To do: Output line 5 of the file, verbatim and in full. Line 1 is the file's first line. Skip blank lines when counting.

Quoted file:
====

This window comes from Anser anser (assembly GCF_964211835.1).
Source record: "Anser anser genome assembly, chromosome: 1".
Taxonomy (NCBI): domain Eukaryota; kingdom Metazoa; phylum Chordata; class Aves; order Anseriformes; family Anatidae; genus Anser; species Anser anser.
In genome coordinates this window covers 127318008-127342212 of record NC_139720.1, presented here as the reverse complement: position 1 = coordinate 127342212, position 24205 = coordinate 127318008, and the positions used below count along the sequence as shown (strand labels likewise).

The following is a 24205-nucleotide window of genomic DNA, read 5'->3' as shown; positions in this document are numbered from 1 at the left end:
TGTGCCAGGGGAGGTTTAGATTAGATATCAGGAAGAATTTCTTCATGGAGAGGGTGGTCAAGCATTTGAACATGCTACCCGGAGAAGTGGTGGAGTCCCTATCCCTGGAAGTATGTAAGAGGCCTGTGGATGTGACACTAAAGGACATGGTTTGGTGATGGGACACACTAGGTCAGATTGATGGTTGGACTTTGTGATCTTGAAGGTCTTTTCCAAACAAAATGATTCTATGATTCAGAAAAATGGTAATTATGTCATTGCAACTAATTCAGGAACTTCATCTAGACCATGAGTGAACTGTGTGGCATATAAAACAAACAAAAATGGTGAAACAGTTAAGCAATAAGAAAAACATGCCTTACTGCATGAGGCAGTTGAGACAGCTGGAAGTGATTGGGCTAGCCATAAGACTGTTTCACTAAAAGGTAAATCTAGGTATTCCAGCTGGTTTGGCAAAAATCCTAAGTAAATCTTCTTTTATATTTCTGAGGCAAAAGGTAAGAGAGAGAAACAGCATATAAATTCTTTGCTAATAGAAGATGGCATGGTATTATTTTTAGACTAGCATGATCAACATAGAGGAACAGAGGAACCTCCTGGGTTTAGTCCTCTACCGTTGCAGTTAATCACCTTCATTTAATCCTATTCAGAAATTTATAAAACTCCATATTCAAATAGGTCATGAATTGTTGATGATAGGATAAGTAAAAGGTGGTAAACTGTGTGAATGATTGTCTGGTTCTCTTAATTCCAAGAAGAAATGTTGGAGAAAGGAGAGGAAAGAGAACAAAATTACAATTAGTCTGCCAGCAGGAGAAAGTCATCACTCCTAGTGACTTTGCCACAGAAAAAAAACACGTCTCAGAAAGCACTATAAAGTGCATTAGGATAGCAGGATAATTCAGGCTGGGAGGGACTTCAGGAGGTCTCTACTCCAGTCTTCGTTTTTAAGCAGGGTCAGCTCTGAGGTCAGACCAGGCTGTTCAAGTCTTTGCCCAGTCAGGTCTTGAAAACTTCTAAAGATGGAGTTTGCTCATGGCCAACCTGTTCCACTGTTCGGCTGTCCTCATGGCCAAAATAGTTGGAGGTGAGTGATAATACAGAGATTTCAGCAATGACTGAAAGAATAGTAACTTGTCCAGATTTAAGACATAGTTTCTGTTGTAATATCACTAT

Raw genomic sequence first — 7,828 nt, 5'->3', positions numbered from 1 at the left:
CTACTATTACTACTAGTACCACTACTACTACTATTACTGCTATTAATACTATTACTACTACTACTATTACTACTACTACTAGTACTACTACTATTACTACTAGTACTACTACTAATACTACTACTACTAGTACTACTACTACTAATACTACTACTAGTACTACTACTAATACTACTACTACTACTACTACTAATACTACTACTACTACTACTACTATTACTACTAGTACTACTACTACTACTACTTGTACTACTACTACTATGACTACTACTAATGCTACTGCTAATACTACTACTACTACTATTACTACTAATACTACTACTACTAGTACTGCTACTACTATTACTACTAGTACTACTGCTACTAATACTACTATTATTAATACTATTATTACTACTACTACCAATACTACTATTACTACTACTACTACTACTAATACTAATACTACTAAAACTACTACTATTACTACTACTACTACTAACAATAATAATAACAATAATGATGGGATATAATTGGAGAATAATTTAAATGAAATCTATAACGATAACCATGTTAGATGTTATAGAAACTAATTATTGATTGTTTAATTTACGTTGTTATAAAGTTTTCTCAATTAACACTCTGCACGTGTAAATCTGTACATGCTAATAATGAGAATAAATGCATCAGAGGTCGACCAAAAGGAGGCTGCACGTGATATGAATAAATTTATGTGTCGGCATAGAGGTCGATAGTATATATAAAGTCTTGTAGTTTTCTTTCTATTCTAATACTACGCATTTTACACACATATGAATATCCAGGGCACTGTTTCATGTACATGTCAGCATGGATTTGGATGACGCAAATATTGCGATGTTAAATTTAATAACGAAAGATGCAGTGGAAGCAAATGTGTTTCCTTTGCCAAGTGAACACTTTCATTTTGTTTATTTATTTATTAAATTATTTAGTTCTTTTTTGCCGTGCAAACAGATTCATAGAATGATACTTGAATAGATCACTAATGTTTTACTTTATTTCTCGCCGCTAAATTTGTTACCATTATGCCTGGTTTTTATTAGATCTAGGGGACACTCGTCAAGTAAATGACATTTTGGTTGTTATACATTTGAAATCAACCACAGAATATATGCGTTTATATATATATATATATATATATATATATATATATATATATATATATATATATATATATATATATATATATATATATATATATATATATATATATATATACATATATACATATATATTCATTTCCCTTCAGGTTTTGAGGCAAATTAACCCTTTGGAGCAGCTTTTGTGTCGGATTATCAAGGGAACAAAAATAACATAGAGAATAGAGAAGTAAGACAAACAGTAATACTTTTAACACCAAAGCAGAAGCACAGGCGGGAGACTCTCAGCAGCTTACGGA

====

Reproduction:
The following is a 24205-nucleotide window of genomic DNA, read 5'->3' as shown; positions in this document are numbered from 1 at the left end: